I made my husband underwear. Yep. UNDERWEAR. And as one of my sweet IG friends asked, “Do you always make your husband’s underwear?”, no, I never have before. But I uncovered Kwik Sew 1672 when I was digging through the (alarming number of) accumulated pajama patterns in my sewing area, looking for just the right ones for this year’s Christmas Eve jammies (more on that later), and it was asking to be made. Begging, really. Begging non-chalantly whiel leaning up against a wall. An invisible wall. Would YOU have been able to resist?
This has been sitting in a basket waiting to be sewn up for about a zillion years, and I don’t know why I waited so long. It was a fun, simple sew with just enough details to keep me interested. The fit is pretty great (sorry, ladies, hubs was NOT down with modeling for you–which is a shame, because you’re missing out #sorrynotsorry), and the design is very much in line with store-bought boxers. It doesn’t take a ton of yardage, and let’s be very clear here: is an EXCELLENT use for those novelty prints that you just can’t resist but neeeeeeeed to buy.
Hence the ridiculous nativity boxers seen above. Holla!
This print makes me laugh. I found it at a 75% off big box fabric store sale a few years ago, and bought just a little over a yard-ish. Plenty to make these boxers. And I thought it was funny? Maybe a little irreverent, but not ill-intended? They’re Christmas pants! Anyway, my husband is amused by them.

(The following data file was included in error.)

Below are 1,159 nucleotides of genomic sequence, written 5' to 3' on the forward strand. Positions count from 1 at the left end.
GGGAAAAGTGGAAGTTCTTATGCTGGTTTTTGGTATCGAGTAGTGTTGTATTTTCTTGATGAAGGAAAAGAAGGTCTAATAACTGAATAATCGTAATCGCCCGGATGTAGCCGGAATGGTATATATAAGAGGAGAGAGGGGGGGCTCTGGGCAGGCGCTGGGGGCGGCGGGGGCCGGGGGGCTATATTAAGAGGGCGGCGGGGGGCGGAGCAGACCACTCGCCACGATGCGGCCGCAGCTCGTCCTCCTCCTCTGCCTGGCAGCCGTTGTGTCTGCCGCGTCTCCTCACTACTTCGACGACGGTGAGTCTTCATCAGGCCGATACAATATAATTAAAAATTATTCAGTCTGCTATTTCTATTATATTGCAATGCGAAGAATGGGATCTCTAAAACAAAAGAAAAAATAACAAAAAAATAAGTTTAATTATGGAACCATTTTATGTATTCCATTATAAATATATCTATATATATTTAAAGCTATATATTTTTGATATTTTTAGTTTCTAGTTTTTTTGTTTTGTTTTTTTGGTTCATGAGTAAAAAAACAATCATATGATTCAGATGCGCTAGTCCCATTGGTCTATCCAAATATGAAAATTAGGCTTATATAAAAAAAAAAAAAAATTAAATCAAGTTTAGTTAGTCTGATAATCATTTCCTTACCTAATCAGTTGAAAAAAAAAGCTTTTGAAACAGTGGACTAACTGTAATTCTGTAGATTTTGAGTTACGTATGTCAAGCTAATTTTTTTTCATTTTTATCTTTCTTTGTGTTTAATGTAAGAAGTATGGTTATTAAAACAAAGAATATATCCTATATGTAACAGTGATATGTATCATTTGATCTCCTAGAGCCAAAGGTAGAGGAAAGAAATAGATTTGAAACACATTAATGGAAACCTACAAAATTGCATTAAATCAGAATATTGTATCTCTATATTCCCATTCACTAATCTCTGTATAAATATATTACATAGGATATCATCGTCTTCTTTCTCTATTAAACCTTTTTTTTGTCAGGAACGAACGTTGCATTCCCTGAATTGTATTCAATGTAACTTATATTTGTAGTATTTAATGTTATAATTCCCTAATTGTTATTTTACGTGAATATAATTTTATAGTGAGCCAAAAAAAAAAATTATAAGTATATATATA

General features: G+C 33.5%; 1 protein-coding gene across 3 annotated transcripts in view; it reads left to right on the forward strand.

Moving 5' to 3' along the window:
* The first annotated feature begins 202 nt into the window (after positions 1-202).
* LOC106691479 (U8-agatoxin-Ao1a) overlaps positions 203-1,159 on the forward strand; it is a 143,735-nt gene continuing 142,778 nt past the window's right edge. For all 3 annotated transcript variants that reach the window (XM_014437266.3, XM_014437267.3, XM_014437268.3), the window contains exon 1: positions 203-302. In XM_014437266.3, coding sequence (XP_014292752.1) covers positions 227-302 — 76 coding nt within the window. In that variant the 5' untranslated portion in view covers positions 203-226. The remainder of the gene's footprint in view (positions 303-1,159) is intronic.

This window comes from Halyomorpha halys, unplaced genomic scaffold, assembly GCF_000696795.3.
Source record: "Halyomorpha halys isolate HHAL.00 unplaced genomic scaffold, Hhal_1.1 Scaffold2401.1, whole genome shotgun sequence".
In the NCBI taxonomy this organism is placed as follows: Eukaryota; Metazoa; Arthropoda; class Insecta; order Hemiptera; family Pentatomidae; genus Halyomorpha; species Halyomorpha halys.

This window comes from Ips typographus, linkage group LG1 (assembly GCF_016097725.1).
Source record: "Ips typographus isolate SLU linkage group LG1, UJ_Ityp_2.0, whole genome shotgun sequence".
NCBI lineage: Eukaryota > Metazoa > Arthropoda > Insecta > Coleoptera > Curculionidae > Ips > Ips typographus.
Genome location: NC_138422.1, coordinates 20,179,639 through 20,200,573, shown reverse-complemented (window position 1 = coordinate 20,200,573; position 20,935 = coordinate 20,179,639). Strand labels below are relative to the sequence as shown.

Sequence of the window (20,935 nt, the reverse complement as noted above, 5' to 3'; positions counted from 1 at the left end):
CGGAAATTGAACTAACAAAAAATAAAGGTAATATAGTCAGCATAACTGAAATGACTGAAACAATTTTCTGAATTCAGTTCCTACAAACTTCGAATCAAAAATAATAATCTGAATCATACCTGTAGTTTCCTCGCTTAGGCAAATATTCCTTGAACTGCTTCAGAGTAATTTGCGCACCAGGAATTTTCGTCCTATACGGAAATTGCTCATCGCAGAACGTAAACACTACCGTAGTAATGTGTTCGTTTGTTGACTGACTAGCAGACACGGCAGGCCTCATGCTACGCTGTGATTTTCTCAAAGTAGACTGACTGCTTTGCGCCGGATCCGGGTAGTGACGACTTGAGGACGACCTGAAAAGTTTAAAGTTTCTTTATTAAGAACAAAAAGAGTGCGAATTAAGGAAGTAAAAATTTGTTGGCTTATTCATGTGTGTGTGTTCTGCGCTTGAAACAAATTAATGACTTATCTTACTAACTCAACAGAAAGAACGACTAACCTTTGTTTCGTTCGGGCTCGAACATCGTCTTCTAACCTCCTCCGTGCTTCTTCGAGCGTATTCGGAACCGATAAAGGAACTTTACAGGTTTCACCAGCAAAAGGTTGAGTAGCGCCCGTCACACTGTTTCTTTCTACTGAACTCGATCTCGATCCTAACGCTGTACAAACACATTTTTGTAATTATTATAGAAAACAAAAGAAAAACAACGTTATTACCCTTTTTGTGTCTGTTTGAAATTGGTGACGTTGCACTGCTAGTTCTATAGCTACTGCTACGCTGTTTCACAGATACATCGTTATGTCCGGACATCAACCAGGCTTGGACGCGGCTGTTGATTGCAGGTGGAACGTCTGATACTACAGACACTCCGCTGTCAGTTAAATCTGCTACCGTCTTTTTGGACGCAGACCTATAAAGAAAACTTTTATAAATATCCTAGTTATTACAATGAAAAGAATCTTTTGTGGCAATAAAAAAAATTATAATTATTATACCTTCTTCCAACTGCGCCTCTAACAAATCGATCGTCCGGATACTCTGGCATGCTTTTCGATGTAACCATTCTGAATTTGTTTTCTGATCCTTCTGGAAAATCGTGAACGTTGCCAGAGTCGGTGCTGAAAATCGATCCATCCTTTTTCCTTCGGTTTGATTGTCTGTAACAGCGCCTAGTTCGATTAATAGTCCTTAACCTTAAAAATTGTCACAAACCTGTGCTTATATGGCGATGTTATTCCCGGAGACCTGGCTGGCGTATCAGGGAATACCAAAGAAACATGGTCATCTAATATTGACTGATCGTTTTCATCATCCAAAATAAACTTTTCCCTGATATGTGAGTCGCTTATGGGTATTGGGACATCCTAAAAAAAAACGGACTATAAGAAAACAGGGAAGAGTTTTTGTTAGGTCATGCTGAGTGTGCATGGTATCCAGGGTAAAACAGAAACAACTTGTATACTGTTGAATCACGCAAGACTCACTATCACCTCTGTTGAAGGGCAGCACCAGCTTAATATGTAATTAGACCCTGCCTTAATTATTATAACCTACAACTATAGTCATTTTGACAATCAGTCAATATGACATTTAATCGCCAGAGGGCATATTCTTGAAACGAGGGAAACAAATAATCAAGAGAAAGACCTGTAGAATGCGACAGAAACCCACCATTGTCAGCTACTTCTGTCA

One of the features I was most intrigued by in this design is that it lacks a center back seam–just cut on the fold for a nice, smooth behind. I’ve seen lots of the boxers we’ve bought him have a gusset in the back, and some have just a simple center back seam (like the ones we got at Banana not too long ago), so to see a pair with neither was interesting. I wasn’t totally sure they’d be comfortable or not ride up, but he reports back that he didn’t really notice until I mentioned it, which tells me it’s pretty good!
The fly construction takes up the majority of the sewing for these, since the rest is simple seams. The instructions are nicely written, and give good stitching diagrams to get a polished, professional finish on the fly with NO RAW EDGES. That last is really important to me, since I want anything up close to my skin to feel as completed as possible. The width of the waistband and (ahem) sizing of the opening seem to be in line with most off-the-rack men’s underpants.
The nativity boxers were rolled up and tied with a ribbon, then put in my husband’s stocking for Christmas morning. Being me, I went ahead and cut two pair while I was at it, but didn’t quite get the second completed when I was sewing. Those I gave him just last week (For the 11th Day of Christmas, my true love gave to meeee….): Grinch boxers.
You can see on this pair how there’s a nice box sewn at the upper waistband, along the elastic, and a trapezoid at the lower end of the fly, to catch the raw edges of the fly facings and hold them in place on the interior. Both the right and left fly are finished cleanly with stitches away from the opening, so there isn’t a lot of bulk. It looks clean and professional in person.